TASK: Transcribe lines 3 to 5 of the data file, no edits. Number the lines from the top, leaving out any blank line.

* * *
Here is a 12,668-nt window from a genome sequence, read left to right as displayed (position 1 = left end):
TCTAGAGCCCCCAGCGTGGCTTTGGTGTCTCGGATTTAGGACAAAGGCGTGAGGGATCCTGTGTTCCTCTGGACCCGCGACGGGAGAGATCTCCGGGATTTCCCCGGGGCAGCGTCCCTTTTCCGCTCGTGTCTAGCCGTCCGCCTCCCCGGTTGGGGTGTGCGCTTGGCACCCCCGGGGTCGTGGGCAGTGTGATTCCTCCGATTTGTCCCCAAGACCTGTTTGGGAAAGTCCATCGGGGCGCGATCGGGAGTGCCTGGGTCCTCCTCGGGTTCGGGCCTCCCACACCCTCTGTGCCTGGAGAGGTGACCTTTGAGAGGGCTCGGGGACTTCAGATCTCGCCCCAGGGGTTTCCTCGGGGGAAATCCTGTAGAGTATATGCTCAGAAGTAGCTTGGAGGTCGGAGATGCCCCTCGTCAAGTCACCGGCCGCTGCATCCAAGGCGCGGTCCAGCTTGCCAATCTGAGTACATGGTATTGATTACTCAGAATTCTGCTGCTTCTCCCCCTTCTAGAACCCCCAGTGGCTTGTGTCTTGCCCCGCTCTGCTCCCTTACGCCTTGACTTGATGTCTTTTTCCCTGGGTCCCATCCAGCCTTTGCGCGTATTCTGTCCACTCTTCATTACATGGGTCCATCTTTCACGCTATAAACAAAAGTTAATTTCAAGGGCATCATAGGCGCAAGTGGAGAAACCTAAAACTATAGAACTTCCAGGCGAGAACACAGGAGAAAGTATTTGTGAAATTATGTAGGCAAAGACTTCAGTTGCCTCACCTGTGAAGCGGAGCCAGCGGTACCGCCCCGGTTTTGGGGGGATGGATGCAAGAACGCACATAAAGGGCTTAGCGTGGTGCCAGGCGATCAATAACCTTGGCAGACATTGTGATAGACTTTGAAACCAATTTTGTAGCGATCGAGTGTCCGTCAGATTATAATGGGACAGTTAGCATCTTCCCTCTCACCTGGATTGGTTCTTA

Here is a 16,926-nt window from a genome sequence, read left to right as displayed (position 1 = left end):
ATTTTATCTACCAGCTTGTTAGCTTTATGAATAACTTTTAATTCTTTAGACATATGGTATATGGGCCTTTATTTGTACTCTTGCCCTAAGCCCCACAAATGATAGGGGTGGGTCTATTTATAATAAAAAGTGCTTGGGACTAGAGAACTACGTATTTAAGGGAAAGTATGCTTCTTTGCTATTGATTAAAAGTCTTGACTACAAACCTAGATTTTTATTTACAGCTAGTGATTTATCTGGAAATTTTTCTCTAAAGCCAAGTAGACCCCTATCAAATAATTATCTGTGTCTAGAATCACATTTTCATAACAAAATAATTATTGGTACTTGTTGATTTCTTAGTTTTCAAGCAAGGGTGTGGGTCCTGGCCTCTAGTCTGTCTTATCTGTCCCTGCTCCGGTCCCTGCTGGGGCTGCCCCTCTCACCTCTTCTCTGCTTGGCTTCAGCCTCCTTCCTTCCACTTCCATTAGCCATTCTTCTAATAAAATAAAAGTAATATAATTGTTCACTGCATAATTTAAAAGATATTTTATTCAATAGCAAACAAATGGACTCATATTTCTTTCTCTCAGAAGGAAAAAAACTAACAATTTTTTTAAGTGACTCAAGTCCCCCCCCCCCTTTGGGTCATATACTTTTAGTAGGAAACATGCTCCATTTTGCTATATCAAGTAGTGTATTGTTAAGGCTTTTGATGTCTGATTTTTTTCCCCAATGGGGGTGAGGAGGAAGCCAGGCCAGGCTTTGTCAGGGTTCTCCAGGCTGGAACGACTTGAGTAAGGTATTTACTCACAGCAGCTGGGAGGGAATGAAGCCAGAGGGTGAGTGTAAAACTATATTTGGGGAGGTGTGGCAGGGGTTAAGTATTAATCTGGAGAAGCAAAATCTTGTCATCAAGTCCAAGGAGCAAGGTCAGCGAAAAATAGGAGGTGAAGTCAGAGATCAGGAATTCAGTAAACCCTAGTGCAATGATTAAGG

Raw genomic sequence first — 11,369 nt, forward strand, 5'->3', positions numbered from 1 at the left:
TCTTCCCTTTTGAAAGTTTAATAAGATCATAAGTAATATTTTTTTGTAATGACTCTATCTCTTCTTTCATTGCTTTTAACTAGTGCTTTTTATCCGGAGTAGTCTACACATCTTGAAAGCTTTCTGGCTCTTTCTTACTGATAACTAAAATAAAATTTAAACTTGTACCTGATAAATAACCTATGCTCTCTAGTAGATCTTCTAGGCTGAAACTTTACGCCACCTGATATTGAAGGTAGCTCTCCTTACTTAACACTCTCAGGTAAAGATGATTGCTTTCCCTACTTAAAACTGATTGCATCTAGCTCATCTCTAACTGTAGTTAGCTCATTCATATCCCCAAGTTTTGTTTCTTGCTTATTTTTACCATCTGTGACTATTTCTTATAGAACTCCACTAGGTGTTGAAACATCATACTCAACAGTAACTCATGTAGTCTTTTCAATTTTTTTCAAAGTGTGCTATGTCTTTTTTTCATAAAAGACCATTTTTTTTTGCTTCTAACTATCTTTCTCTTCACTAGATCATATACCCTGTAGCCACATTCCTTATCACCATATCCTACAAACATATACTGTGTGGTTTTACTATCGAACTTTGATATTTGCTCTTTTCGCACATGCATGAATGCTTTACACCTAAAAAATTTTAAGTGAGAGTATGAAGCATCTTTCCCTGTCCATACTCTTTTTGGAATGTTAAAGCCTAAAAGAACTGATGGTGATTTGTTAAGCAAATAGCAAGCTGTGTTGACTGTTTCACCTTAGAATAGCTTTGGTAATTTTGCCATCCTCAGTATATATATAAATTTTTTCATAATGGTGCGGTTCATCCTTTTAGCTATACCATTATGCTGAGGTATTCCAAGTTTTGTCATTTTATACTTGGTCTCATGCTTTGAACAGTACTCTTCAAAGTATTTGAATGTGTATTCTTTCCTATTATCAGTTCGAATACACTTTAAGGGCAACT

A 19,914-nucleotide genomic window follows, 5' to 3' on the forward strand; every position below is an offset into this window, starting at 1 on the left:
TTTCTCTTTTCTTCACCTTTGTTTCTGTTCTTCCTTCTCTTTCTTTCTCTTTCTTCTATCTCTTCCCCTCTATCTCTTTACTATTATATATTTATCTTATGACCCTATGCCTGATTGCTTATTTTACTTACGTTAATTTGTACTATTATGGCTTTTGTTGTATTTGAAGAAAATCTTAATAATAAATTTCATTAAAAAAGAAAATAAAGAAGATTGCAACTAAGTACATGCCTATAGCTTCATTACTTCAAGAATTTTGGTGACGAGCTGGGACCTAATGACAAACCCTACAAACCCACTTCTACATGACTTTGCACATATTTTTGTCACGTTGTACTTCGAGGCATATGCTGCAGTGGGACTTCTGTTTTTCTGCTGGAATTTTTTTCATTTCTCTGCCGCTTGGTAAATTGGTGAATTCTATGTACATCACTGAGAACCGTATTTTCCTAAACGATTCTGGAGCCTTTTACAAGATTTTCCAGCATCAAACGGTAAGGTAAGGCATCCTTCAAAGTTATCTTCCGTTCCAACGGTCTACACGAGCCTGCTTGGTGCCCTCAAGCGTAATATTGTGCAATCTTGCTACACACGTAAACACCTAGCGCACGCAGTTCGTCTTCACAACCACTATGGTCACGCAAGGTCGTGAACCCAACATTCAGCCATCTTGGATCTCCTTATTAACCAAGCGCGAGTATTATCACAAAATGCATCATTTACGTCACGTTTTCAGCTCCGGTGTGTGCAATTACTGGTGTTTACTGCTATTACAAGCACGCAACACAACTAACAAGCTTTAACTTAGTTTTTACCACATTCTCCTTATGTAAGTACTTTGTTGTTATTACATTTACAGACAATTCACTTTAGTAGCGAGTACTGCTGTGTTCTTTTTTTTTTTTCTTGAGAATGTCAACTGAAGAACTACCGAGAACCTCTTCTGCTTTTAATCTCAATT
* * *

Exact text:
Here is a 16,926-nt window from a genome sequence, read left to right as displayed (position 1 = left end):
ATTTTATCTACCAGCTTGTTAGCTTTATGAATAACTTTTAATTCTTTAGACATATGGTATATGGGCCTTTATTTGTACTCTTGCCCTAAGCCCCACAAATGATAGGGGTGGGTCTATTTATAATAAAAAGTGCTTGGGACTAGAGAACTACGTATTTAAGGGAAAGTATGCTTCTTTGCTATTGATTAAAAGTCTTGACTACAAACCTAGATTTTTATTTACAGCTAGTGATTTATCTGGAAATTTTTCTCTAAAGCCAAGTAGACCCCTATCAAATAATTATCTGTGTCTAGAATCACATTTTCATAACAAAATAATTATTGGTACTTGTTGATTTCTTAGTTTTCAAGCAAGGGTGTGGGTCCTGGCCTCTAGTCTGTCTTATCTGTCCCTGCTCCGGTCCCTGCTGGGGCTGCCCCTCTCACCTCTTCTCTGCTTGGCTTCAGCCTCCTTCCTTCCACTTCCATTAGCCATTCTTCTAATAAAATAAAAGTAATATAATTGTTCACTGCATAATTTAAAAGATATTTTATTCAATAGCAAACAAATGGACTCATATTTCTTTCTCTCAGAAGGAAAAAAACTAACAATTTTTTTAAGTGACTCAAGTCCCCCCCCCCCTTTGGGTCATATACTTTTAGTAGGAAACATGCTCCATTTTGCTATATCAAGTAGTGTATTGTTAAGGCTTTTGATGTCTGATTTTTTTCCCCAATGGGGGTGAGGAGGAAGCCAGGCCAGGCTTTGTCAGGGTTCTCCAGGCTGGAACGACTTGAGTAAGGTATTTACTCACAGCAGCTGGGAGGGAATGAAGCCAGAGGGTGAGTGTAAAACTATATTTGGGGAGGTGTGGCAGGGGTTAAGTATTAATCTGGAGAAGCAAAATCTTGTCATCAAGTCCAAGGAGCAAGGTCAGCGAAAAATAGGAGGTGAAGTCAGAGATCAGGAATTCAGTAAACCCTAGTGCAATGATTAAGG

Raw genomic sequence first — 11,369 nt, forward strand, 5'->3', positions numbered from 1 at the left: